Since each of these point-of-view characters have his or her own goal, A Game of Thrones reads like eight novels rolled into one. The eight plots weave together to create the umbrella plot concerning the succession crisis and the civil war it incites. Though ambitious and epic, Martin tells the story with skill. Sometimes it’s hard to keep track of all the characters. One day, as I read in a lounge, my waitress looked over my shoulder and said, “Oh, you’re reading A Game of Thrones. I started it once, but all the characters confused me. I couldn’t remember who was who.” It is an inherent weakness in a work with a broad scope. And the difficulty of remember who’s who and why he or she is important to the plot is the novel’s greatest weakness. In a way, it’s like reading a history textbook, with all the names and events–both grand and small–to remember. Balanced against this weakness is the strength of the narration. It is a compelling story, the fall of a vast kingdom into civil war. Since the narration is told through the point-of-view of eight main characters, we receive a rounded view of the events and see how they affect multiple people.

So why read the book? Since the HBO series tells the same story though the same point-of-views, and since the events of Season 1 are the same events as in A Game of Thrones, why bother reading it? For me, that question doesn’t exist. Or rather, it transfers into: Why not read it? I love to read, and when I know a movie or television series is based on a novel, I prefer to read it before seeing the film. That didn’t happen in this case. I watched Season 1 before I read A Game of Thrones. Since by the end of the viewing, I knew the characters and plot, why did I bother reading the novel? Why do I believe you should read it?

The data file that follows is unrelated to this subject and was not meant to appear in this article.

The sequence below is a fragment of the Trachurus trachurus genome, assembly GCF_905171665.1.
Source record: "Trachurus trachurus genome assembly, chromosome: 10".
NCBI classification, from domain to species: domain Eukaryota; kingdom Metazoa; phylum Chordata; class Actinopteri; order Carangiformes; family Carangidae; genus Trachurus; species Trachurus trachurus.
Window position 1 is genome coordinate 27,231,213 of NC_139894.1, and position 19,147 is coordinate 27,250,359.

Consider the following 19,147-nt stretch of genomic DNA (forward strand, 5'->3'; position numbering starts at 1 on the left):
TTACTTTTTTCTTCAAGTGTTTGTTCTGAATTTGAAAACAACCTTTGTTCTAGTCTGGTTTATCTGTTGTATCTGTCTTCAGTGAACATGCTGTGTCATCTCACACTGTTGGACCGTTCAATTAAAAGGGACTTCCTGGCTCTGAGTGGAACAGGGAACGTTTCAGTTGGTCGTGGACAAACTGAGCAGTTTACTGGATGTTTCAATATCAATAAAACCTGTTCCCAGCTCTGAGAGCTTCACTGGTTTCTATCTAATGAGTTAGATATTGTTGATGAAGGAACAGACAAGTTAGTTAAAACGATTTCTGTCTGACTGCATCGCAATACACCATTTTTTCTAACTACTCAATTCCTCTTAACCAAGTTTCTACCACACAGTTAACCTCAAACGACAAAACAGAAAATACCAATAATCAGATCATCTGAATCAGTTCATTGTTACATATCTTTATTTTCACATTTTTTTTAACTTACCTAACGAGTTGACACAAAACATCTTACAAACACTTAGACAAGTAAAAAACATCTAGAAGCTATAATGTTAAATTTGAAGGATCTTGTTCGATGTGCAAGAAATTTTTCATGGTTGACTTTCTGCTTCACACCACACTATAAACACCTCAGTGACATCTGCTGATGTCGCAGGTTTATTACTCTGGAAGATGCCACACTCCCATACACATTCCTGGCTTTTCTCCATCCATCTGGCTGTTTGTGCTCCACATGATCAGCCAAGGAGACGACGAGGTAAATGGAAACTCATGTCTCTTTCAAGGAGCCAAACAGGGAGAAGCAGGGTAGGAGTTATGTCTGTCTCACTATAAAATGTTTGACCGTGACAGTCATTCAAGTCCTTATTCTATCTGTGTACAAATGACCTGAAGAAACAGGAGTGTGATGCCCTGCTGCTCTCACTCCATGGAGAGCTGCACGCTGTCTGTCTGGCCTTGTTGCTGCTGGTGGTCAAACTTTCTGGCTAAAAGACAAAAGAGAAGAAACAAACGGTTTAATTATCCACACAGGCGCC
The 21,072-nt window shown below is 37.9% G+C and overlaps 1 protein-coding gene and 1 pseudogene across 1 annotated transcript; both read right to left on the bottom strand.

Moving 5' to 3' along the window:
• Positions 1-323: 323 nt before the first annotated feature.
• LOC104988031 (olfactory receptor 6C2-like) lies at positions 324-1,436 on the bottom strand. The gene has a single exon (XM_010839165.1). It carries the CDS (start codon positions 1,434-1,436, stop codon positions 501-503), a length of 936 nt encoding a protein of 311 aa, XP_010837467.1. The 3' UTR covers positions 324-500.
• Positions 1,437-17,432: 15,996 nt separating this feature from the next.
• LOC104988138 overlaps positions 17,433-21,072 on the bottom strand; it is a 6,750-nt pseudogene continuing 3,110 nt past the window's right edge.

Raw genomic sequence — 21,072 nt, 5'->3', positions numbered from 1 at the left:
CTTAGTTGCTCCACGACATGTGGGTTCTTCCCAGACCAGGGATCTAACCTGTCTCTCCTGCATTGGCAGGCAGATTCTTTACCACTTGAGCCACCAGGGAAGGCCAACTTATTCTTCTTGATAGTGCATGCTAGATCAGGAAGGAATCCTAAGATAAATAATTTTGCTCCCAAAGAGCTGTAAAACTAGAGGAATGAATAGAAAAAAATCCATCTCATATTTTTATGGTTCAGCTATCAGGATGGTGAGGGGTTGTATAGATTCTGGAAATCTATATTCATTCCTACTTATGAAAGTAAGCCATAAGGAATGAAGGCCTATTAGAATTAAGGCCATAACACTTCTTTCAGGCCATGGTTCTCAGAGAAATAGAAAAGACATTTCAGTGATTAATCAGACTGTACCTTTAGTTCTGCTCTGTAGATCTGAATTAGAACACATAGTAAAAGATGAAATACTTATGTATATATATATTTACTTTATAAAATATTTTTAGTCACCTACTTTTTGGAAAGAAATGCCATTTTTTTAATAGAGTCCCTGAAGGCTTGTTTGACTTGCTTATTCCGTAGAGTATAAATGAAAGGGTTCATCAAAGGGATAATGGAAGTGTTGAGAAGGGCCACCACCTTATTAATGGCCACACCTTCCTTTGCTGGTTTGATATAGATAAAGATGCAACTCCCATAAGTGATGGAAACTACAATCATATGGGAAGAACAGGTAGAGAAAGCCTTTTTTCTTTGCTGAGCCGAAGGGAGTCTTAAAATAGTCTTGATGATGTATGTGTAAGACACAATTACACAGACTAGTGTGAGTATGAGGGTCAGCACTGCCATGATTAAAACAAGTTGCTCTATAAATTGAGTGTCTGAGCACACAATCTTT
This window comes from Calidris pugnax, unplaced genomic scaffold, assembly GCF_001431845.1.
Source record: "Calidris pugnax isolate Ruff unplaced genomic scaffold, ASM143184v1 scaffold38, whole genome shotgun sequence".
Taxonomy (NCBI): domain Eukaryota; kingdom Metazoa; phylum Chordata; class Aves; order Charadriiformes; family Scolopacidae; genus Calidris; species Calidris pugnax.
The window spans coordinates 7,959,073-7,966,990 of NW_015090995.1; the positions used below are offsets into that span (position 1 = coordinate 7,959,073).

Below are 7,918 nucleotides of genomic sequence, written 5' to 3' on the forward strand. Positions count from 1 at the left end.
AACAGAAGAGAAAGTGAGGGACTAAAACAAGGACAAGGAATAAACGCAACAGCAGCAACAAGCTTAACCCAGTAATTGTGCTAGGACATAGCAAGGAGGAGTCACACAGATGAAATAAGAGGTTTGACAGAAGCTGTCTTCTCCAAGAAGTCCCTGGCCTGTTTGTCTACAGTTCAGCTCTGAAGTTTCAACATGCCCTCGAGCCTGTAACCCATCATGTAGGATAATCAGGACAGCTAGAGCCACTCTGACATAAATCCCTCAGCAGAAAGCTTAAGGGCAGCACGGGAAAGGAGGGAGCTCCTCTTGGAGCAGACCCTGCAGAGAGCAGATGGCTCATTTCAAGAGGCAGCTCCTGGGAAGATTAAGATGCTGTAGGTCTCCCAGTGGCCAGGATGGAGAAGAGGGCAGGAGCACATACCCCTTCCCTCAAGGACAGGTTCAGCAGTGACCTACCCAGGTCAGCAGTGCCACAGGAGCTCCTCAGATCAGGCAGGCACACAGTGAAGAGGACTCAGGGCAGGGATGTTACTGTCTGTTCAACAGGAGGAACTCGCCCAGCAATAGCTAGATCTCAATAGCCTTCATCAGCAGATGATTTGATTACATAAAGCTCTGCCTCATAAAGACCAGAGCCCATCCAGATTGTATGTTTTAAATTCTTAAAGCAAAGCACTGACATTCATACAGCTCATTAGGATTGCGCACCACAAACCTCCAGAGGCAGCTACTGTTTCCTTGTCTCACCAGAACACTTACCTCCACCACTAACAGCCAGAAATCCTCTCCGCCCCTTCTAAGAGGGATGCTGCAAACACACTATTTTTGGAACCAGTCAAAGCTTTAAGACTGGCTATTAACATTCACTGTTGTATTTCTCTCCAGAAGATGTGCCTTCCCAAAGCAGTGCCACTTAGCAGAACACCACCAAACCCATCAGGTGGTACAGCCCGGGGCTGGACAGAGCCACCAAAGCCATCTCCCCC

Film is passive entertainment. You turn on the television or go to the theater, and you experience the story through your eyes and ears. But reading is active entertainment. You open the book and read the words, and you experience the story with your imagination. A movie or television show is a collaborative work between the director, the actors, the screenwriters, the cinematographers, and other creative and technical personnel. A novel is a collaboration between the writer and the reader. The writer records the words, but the reader envisions the story. And that imagined story stays with you longer. It feels more intimate.

That intimacy is a major reason for reading the novel, even if you had seen the series. Film is good at the visual elements of the story telling, but it is weak at the intangible elements. Thoughts, emotions, plans, fears, desires–we all carry an inner world. Fictional characters also enjoy inner worlds. It is the power of the written word to bring those inner worlds alive, to let the reader experience them as the characters experience them, and to understand what motivates the character and why. We become the characters. We sense Lord Stark’s sense of honor, because we feel it as he feels it. Like Jon Snow, we struggled to find a sense of place, our role, in a society destined to see us only as bastards. We sympathizes with Catelyn’s desire to protect her family and to seek justice for the wrong done to them. She is us; we are her. This connection comes from reading.

But the primary reason to read the book is because it is better than the show. The show is good. It’s worth seeing, and I’m glad that reading the book doesn’t precludes me from watching the show. But the bottom line is that the book is better. It is better at character development; it is better at plot developments. It is better at exploring the theme of political power. For these reasons,  I strongly recommend reading A Game of Thrones.